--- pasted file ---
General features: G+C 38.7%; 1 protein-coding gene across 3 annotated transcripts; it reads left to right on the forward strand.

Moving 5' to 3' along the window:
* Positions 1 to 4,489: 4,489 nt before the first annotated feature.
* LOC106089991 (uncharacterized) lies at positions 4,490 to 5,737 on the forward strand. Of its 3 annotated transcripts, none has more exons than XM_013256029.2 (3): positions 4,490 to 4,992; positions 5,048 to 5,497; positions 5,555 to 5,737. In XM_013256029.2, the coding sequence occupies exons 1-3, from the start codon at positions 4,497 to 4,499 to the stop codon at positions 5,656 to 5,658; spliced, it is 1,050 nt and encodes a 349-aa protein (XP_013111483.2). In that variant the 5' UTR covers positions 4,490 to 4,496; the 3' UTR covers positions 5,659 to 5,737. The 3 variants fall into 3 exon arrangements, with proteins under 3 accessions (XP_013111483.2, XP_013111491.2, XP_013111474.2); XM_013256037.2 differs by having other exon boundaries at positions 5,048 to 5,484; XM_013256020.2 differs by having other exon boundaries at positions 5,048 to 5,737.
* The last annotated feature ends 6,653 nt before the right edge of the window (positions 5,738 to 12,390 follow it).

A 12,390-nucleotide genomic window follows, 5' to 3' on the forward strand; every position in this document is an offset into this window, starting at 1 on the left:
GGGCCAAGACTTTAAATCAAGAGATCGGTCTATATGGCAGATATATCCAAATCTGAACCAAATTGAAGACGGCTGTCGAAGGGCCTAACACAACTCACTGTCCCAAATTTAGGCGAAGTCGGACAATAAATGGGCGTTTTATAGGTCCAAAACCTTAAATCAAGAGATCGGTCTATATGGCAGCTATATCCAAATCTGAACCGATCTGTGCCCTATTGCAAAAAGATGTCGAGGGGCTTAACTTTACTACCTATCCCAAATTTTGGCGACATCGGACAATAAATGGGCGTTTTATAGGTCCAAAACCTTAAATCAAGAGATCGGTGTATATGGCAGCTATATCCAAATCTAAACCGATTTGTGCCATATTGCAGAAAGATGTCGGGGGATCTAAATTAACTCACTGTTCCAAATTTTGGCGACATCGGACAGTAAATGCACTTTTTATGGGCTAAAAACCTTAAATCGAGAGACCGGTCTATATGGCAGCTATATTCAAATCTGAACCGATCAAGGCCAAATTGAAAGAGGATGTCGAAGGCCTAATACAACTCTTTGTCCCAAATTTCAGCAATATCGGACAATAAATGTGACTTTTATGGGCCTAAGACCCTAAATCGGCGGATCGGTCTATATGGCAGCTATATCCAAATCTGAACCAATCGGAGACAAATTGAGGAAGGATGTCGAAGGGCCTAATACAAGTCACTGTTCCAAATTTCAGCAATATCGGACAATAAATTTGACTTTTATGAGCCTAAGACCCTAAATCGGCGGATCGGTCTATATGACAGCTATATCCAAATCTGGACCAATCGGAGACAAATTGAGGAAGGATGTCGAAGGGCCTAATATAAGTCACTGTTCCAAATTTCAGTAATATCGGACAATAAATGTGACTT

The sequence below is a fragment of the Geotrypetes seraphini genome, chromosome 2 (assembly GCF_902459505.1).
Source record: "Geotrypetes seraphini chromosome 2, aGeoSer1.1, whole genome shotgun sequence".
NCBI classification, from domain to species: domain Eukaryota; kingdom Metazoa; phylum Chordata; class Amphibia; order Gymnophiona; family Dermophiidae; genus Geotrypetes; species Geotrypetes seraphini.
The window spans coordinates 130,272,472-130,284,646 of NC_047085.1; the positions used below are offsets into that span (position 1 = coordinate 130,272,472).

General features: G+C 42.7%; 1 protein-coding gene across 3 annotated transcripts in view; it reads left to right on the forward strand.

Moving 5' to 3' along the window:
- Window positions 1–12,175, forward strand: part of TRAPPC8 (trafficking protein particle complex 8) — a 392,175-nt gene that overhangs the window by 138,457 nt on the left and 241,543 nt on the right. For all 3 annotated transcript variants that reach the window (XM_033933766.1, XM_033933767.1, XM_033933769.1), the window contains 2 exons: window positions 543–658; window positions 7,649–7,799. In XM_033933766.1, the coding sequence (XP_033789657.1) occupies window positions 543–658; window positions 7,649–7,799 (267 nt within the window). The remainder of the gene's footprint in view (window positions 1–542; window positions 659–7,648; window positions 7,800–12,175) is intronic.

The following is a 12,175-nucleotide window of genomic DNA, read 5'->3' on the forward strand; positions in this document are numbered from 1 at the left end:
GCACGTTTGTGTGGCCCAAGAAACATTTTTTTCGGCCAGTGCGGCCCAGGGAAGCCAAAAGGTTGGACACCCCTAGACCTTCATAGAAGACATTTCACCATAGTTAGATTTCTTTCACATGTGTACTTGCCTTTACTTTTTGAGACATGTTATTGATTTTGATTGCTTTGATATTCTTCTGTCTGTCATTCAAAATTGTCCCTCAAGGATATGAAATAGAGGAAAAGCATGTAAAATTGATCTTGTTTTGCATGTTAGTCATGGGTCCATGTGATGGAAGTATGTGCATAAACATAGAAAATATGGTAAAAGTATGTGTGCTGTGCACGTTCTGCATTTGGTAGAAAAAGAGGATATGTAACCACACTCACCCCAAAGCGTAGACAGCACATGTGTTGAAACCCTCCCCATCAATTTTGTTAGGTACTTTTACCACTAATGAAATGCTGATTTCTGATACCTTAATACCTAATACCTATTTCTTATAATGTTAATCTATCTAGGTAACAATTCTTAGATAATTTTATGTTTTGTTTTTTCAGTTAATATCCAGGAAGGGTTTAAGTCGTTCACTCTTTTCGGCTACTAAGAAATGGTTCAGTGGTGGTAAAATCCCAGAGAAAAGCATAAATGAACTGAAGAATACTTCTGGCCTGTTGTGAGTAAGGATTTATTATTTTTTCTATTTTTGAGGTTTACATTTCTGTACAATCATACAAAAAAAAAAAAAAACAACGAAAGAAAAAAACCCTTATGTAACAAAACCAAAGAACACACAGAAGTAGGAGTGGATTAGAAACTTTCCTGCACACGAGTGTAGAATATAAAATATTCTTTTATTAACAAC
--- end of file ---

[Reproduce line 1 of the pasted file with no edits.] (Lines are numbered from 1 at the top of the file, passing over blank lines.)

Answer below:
General features: G+C 38.7%; 1 protein-coding gene across 3 annotated transcripts; it reads left to right on the forward strand.